Sharon Swan is the first female Helm at the Hayling RNLI Lifeboat Station.
Sharon has achieved a personal ambition and created a historic moment as she passed the assessment to become a D-Class Helm, the first female helm in 103 years of lifesaving.
Sharon has lived on Hayling all her life. As a child she used to hear the lifeboat maroon go off and would dash down with friends to see the boats launch but when she joined the crew she had no marine experience apart from working for ferry companies in their offices!
She joined seven years ago and became a fully qualified boat crew after three years. She was encouraged to start training as a helm and began the rigorous work a year ago. She has found difficulty in fitting all the learning both ashore and afloat into her busy life. Gaining practical experience in leadership and management of crew in the boat took time, but she said after the test ‘I’m relieved and now the real learning begins but I feel proud. It’s been worth putting in the effort and I’ve had lots of encouragement both from the crew and from my family.’
Nathan Jauns, Area Lifesaving Manager, who carried out the assessment said: ’Sharon showed great leadership and command throughout the test and will be an excellent helm for the station.’
Lifeboat Operations Manager Jonathan Bradbury said: ‘Many congratulations to Sharon on her historic achievement in becoming the first lady helm at Hayling. Very well done indeed.’
Andy Ferguson, Senior Helm who encouraged Sharon to join the crew back in 2012 said: ‘Sharon is a person who always goes the extra mile and is a totally reliable skilled crew member. She is a vital member of the team whose commitment is outstanding and she will be an excellent helm.’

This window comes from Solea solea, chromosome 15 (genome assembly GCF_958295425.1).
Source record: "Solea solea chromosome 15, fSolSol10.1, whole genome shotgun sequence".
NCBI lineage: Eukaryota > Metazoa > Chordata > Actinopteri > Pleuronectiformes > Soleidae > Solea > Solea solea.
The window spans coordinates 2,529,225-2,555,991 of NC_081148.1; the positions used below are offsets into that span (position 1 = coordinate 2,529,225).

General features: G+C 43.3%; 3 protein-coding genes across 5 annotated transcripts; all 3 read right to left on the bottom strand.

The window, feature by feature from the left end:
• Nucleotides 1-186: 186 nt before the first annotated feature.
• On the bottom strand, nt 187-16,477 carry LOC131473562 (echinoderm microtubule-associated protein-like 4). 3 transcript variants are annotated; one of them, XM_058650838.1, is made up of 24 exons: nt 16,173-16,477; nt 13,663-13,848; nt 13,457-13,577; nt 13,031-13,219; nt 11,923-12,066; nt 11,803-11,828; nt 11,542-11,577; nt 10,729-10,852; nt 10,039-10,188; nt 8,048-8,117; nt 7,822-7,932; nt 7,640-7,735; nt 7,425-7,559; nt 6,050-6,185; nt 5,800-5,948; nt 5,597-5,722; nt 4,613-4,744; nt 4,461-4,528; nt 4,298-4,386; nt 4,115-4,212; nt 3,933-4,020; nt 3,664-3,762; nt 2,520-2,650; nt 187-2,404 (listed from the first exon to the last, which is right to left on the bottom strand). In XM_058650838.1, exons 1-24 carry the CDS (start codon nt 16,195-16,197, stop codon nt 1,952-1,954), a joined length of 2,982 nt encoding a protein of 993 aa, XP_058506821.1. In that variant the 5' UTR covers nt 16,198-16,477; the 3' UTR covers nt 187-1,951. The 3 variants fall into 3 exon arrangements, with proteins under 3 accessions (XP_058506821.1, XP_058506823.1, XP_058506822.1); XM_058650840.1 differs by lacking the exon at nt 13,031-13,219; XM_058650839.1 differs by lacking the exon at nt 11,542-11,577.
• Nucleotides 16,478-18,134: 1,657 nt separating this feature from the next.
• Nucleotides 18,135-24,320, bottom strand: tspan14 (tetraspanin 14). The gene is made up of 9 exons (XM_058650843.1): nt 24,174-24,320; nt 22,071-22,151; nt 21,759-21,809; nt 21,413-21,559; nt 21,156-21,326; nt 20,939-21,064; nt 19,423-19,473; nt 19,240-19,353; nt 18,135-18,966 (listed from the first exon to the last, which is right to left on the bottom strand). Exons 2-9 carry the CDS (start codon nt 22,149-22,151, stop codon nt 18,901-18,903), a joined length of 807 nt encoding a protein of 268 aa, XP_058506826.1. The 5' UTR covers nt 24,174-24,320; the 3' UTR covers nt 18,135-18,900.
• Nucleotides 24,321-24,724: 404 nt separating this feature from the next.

The helm is responsible for the inshore lifeboat during launching, at sea and through recovery, as well as the safety of the crew on board.
All the crew look forward to working with Sharon who will be especially valuable as a helm since she is available during the working week. There are currently 50 female helms in the RNLI, covering the UK and Ireland, and just a handful in the South East, so Sharon will join a special band of women who not only take to sea to save lives, but also take responsibility at the helm of their lifeboat.
Alan Bartlett, volunteer Lifeboat Press Officer, Hayling Island Lifeboat Station (07749) 061220 firstname.lastname@example.org
Paul Dunt, Regional Media Officer SE and London (07785) 296252 email@example.com
Key facts about the RNLI
The RNLI charity saves lives at sea. Its volunteers provide a 24-hour search and rescue service around the United Kingdom and Republic of Ireland coasts. The RNLI operates over 238 lifeboat stations in the UK and Ireland and, in a normal year, more than 240 lifeguard units on beaches around the UK and Channel Islands. The RNLI is independent of Coastguard and government and depends on voluntary donations and legacies to maintain its rescue service. Since the RNLI was founded in 1824, its lifeboat crews and lifeguards have saved over 142,700 lives.